Sleeping in close proximity to foreign strangers is creepy. Movies like Hostel or Taken are not particularly inspiring cinema to watch prior to going on a cross-Europe dormitory tour. You never know what kind of nutjobs are sleeping in there - above you, under you, or beside you. Some of them are Aussies, others are Israeli - both are crazy. Sweet dreams, everybody.

1. Aussie Guys

Tuesday, May 12th, 2009

pamplonaAnybody who’s ever been to San Fermin in Pamplona knows what I’m talking about: Most people are hung over from all-night partying and nauseous from the stench of leather-winebag-induced vomit and urine filling the narrow cobblestone streets. Yet these perpetually sunburnt ruffians are still drinking at 6 a.m. when the wooden retaining fences swing open. Those who slept slept poorly, cold and in the streets for chrissakes.

The Aussies are already rowdy as hell. They’re chanting, slapping each other across the face, wrestling, laughing hysterically - getting pumped up. One Aussie is literally climbing up the wall as we wait for the bulls to be released. His buddy is spraying beer into the crowd. It’s six in the morning. We, the foreigners, the parasites (à la Robert Carlyle in The Beach), have been flocking to this quaint, Basque, mountain town for decades to experience an event Hemingway beenoued* so eloquently about. The Aussies are reminding the locals and staunch traditionalists what a sham it’s become. Aussie guys are backpacking culture cranked up to Volume 10.

The gunshots fire and chaos ensues as the bulls and people run through the town to the bullfighting arena.

Once the bulls have crossed the arena and are locked in their pens, the excitement subsides. But the capacity crowd wants blood. So the event organizers release smaller bulls into the huddled mass of dazed bullrunners. The crowd is delighted as the little bulls run amok and disperse the frightened men, many of whom climb over the guardrail and out of harm’s way. But the Aussies are wily and unafraid. One of them grabs a little bull by the horns and wrestles it down to the ground. Another Aussie gets a hold of a bull’s tail, then its hindquarters and climbs on for a few thrilling seconds. Meanwhile, the locals in the stands are jeering and whistling (Spanish for booing) their disapproval. This is the kind of thing I’m talking about.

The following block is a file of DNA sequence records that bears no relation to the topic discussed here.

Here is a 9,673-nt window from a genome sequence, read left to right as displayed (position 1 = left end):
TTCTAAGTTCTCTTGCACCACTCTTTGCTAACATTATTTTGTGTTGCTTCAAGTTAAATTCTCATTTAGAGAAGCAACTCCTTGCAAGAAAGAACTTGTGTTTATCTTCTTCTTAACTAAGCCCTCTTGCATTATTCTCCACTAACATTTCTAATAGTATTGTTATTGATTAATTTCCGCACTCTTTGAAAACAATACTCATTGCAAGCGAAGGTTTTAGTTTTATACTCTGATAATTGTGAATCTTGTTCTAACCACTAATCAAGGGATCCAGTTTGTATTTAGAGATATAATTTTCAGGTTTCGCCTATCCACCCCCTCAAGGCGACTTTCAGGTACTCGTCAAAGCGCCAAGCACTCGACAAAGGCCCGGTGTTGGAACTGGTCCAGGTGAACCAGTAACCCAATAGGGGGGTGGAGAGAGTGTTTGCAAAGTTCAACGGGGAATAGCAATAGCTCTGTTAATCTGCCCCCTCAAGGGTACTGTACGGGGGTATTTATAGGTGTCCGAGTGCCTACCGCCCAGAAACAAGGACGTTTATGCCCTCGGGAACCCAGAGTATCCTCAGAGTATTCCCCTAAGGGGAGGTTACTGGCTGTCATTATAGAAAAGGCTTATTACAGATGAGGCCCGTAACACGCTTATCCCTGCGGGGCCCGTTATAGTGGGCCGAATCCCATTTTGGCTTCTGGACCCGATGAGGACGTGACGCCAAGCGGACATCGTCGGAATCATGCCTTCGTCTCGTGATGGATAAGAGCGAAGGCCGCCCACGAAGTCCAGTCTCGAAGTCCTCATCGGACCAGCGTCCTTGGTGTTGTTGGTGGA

Remember the World Cup 2002 Beckham faux-hawk? You know the haircut. Everybody outside of North America was rocking it. (Canadian guys weren’t cuz it was gay and jived with neither hockey nor Mountain Equipment Co-op. American guys didn’t cuz they’re style oblivious and rocked faux-worn-in Abercrombie hats instead. Mexicans like soccer enough to but prefer to slick it all back.) Swedish guys enjoyed the haircut, but not as much as the Aussies. THEY ALL HAD IT. Perhaps it’s a testament to how trendy Aussies are (think trucker hats during the Kutcher/Pharrell era), but seriously, they are still rocking the haircut to this day. Seven years later, they just turned it into a mullet.

Speaking of mullets, Aussie Rules Football is rife with them.

aussie-rulesAussie guys steal all the broads. It’s not hard to figure out. Their accent is pretty money. I can admit that. For the most part, they’re ripped, largely due to knowing how to surf and excelling at summer sports, much to the chagrin of other backpacking males. They’re a nation of X-Gamers. They’re fearless and cheesy. Chicks dig fearlessness and cheese. Canadian guys are particularly prone to hating Aussies since, given their propensity for board sports and presumably cool personae, Aussies regularly invade the Canadian slopes to snowboard and bed local girls - enjoying much success in both pursuits.

I have no reason to dislike Australia, save for a few racial issues I’ve heard about but never witnessed. Vegemite is disgusting. I know that much. I don’t mind the taste of a fried egg on a burger, but it’s still weird. You produce damn good Hollywood actors and actresses and your endemic wildlife is neat. But please Australia, please. Tell your backpacking male travelers to calm the F down. And don’t even get me started on Crazy Israelis.

*Beenou (verb, onomatopoeia): To toot one’s own horn. To boast, brag or draw attention to one’s own superiority. A common flaw among backpackers. Can be done both explicitly (e.g. blatant beenouing: “I am awesome at Ultimate.”) and implicitly (e.g. back-handed beenouing or fishing for compliments: “Have you seen me throw a Frisbee?”). Can also function as a noun (e.g. “This blog is a huge beenou.”) Origin: Mimicry of jazz trumpet sounds, scat singing.